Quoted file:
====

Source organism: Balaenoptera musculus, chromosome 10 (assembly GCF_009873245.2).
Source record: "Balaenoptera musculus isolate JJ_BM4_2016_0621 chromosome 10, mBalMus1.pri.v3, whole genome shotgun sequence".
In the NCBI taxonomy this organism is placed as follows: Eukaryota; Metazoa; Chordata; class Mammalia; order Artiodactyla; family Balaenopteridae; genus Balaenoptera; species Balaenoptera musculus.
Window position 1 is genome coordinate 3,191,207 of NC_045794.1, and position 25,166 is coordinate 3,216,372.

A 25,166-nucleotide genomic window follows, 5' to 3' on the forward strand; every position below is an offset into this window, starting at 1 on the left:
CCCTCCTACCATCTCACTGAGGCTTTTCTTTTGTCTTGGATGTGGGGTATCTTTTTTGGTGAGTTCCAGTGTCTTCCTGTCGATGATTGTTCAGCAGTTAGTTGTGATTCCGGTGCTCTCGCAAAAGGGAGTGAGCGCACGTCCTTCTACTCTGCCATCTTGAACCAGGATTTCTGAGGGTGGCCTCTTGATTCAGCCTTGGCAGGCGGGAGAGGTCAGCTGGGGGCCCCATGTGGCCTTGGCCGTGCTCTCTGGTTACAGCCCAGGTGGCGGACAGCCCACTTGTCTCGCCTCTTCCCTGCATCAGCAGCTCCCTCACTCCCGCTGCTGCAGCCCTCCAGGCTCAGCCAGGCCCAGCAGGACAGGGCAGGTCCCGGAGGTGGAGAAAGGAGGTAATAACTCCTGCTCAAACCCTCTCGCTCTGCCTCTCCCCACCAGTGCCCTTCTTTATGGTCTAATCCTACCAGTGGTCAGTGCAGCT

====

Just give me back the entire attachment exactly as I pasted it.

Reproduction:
Source organism: Balaenoptera musculus, chromosome 10 (assembly GCF_009873245.2).
Source record: "Balaenoptera musculus isolate JJ_BM4_2016_0621 chromosome 10, mBalMus1.pri.v3, whole genome shotgun sequence".
In the NCBI taxonomy this organism is placed as follows: Eukaryota; Metazoa; Chordata; class Mammalia; order Artiodactyla; family Balaenopteridae; genus Balaenoptera; species Balaenoptera musculus.
Window position 1 is genome coordinate 3,191,207 of NC_045794.1, and position 25,166 is coordinate 3,216,372.

A 25,166-nucleotide genomic window follows, 5' to 3' on the forward strand; every position below is an offset into this window, starting at 1 on the left:
CCCTCCTACCATCTCACTGAGGCTTTTCTTTTGTCTTGGATGTGGGGTATCTTTTTTGGTGAGTTCCAGTGTCTTCCTGTCGATGATTGTTCAGCAGTTAGTTGTGATTCCGGTGCTCTCGCAAAAGGGAGTGAGCGCACGTCCTTCTACTCTGCCATCTTGAACCAGGATTTCTGAGGGTGGCCTCTTGATTCAGCCTTGGCAGGCGGGAGAGGTCAGCTGGGGGCCCCATGTGGCCTTGGCCGTGCTCTCTGGTTACAGCCCAGGTGGCGGACAGCCCACTTGTCTCGCCTCTTCCCTGCATCAGCAGCTCCCTCACTCCCGCTGCTGCAGCCCTCCAGGCTCAGCCAGGCCCAGCAGGACAGGGCAGGTCCCGGAGGTGGAGAAAGGAGGTAATAACTCCTGCTCAAACCCTCTCGCTCTGCCTCTCCCCACCAGTGCCCTTCTTTATGGTCTAATCCTACCAGTGGTCAGTGCAGCT